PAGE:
Tag Archives: Deaths

Death Anniversary of Percy Francis Blake (26-iii-1936)

Percy Francis Blake
Percy Francis Blake

Remembering Percy Francis Blake (6-xii-1873 26-iii-1936)

From his Italian Wikipedia entry :

“Percy Francis Blake ( Manchester , December 6, 1873 – Grappenhall , March 20, 1936 ) was a British chess player and chess composer , among the best English problem players of the period 1900 – 1936 .

He composed over 500 problems, most in two and three moves, of which around 160 were awarded (45 first prizes and 40 second prizes). [1]

He was famous for “quiet” keys and continuations, which made his problems very difficult to solve.

He was also a good player and table. In 1890 he won the Manchester club championship and later several local tournaments. In 1894 he won a beauty prize offered by the Manchester Weekly Times . From 1898 to 1912 he was part of the Lancashire team in many team matches between that county and Yorkshire . In 1911 he won the Lancashire championship. [2]”

and from the rather excellent Yorkshire Chess History we have

The following photograph was kindly supplied by Michael McDowell of the British Chess Problem Society :

Percy Francis Blake
Percy Francis Blake
Percy Francis Blake drawn  by Orrett from Manchester Central Library. Known as an example of a "Bristol Board". Supplied by Michael McDowell
Percy Francis Blake drawn by Orrett from Manchester Central Library. Known as an example of a “Bristol Board”. Supplied by Michael McDowell

Death Anniversary of Sir Philip Stuart Milner-Barry OBE (25-iii-1995)

Sir P Stuart Milner-Barry
Sir P Stuart Milner-Barry

Remembering Sir Philip Stuart Milner-Barry OBE (20-ix-1906 25-iii-1995)

Somewhat surprisingly there is no entry in either Hooper & Whyld or Sunnucks but (as you might expect) Harry Golombek OBE does not let us down :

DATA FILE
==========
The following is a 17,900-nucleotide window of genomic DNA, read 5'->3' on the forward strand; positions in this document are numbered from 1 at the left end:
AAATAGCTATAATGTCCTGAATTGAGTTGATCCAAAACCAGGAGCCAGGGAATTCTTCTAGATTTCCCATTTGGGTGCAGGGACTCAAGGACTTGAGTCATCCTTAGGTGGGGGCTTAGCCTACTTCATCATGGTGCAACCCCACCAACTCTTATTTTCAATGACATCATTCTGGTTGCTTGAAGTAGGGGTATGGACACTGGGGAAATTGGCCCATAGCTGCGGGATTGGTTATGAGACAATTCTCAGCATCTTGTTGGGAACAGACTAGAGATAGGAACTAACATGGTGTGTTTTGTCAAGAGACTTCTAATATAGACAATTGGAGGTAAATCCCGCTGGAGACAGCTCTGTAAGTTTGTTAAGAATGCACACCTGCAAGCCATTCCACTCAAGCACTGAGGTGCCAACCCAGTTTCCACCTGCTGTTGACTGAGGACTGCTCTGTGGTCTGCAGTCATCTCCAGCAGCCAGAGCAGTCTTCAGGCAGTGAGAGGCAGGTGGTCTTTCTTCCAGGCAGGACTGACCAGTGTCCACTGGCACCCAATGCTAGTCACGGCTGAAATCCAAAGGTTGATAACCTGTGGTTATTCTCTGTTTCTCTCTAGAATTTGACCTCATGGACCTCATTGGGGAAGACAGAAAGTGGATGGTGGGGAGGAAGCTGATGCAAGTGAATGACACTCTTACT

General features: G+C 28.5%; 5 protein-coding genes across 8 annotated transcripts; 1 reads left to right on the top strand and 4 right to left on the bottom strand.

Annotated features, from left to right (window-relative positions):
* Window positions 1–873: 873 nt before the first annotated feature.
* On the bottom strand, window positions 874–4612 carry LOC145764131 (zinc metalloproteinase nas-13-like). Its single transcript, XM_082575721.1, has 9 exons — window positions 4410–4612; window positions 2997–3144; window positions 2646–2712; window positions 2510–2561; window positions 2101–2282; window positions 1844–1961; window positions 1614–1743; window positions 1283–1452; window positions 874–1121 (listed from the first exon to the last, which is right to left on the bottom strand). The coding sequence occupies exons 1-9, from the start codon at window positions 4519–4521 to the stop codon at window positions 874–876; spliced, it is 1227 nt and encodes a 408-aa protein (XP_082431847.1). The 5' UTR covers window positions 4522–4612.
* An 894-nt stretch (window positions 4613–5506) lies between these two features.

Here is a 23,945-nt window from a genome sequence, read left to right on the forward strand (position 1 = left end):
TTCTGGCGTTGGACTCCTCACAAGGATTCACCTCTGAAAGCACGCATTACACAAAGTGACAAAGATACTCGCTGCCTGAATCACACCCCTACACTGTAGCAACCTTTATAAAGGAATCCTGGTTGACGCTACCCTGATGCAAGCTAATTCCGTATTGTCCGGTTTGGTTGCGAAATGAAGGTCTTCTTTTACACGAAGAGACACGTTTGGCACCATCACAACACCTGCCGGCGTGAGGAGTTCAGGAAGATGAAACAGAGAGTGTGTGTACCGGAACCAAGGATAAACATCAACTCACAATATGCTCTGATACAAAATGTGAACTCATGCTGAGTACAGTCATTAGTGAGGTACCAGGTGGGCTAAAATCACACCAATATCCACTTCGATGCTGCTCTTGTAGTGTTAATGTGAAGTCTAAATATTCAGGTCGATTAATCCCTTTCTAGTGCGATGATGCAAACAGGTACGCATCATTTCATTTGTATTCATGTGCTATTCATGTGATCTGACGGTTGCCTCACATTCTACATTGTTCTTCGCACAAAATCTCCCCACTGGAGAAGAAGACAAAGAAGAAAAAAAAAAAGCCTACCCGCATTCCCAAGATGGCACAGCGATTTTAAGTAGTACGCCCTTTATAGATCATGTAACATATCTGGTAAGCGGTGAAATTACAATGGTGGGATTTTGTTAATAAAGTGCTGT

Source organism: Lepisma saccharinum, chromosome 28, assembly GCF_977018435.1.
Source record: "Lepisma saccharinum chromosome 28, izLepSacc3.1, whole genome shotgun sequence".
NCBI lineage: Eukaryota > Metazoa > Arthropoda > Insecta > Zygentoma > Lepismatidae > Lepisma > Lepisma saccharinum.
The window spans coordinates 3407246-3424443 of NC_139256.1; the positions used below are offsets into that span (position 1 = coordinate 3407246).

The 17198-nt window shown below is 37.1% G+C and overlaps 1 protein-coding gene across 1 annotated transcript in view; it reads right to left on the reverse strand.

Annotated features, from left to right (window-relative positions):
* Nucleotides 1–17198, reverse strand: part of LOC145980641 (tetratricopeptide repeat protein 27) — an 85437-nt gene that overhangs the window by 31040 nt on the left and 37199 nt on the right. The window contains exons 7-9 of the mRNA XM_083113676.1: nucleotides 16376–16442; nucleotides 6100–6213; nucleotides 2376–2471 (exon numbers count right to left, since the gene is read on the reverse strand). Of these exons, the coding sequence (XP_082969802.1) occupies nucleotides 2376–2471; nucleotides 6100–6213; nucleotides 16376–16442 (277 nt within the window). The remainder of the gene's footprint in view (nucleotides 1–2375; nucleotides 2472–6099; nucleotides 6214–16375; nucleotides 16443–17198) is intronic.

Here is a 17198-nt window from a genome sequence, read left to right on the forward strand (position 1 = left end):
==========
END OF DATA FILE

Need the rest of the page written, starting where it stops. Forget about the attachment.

“British master whose chess career was limited by his amateur status but whose abilities as a player and original theorist rendered him worthy of the title of international master.

Born at Mill Hill in London, he showed early promise and in 1923 won the British Boys Championship, then held at Hastings. He studied classics at Cambridge and developed into the strongest player there. At the university he was to meet C. H. O’D. Alexander with whom he played much chess.”

CHO'D Alexander plays PS Milner-Barry
CHO’D Alexander plays PS Milner-Barry

“Though nearly three years younger, Alexander exerted a strong influence over him and both players cherished and revelled in the brilliance of play in open positions.

On leaving the university went to work in the London Stock Exchange (LSE), but his heart was not in the work and he became chess correspondent of The Times in 1938.

By then along with Alexander and Golombek, he had become recognized as one of the three strongest young players in the country. Whilst not as successful as they were in tournaments as the British championship in which stamina was essential, he was a most formidable club and team match player, as he had already shown in 1933 hen he won the championship of the City of London Club ahead of R. P. Mitchell and Sir George Thomas.

Harry Golombek OBE plays Sir Philip Stuart Milner-Barry OBE
Harry Golombek OBE plays Sir Philip Stuart Milner-Barry OBE

He played in his first International Team tournament at Stockholm 1937 and was to play in three more such events : in 1939 at Buenos Aires where, on third board, he made the fine score of 4/5 ; in Helsinki 1952; and in Moscow 1956 where, again on third board, he was largely responsible for the team’s fine showing.

In 1940 he shared first prize with Dr. List in the strong tournament of semi-international character in London and then, like Alexander and (later) Golombek, helped in the Foreign Office code-breaking activities at Bletchley Park fr the duration of the Second World War. Staying in the Civil Service afterwards, he rose to the rank of Under-Secretary in the Treasury and was knighted for his services in 1975.

After the war, too, he had some fine results in the British championship, his best being second place at Hastings in 1953.

Though never at home in close positions, he was an outstanding strategist in the open game and it is significant that his most important contribution to opening theory was the Milner-Barry variation of the Nimzo-Indian Defence which is essentially as attempt to convert a close position into an open one (1.P-Q4, N-KB3; 2.P-QB4, P-K3; 3. N-QB3, B-N5; 4.Q-B2, N-B3).

An excellent though infrequent writer on the game, he wrote a fine memoir of C.H.O’D. Alexander in Golombeks and Hartston’s The Best Games of C.H.O’D. Alexander, Oxford, 1976.

The Best Games of C.H.O'D. Alexander
The Best Games of C.H.O’D. Alexander

Here is his Wikipedia entry

Sir P Stuart Milner-Barry
Sir P Stuart Milner-Barry

An obituary from The Independent

Sir Philip Stuart Milner-Barry OBE
Sir Philip Stuart Milner-Barry OBE

An article from Spartacus Educational

Here are his games

More on his time at Bletchley Park

Location of his grave

From ChessGames.com :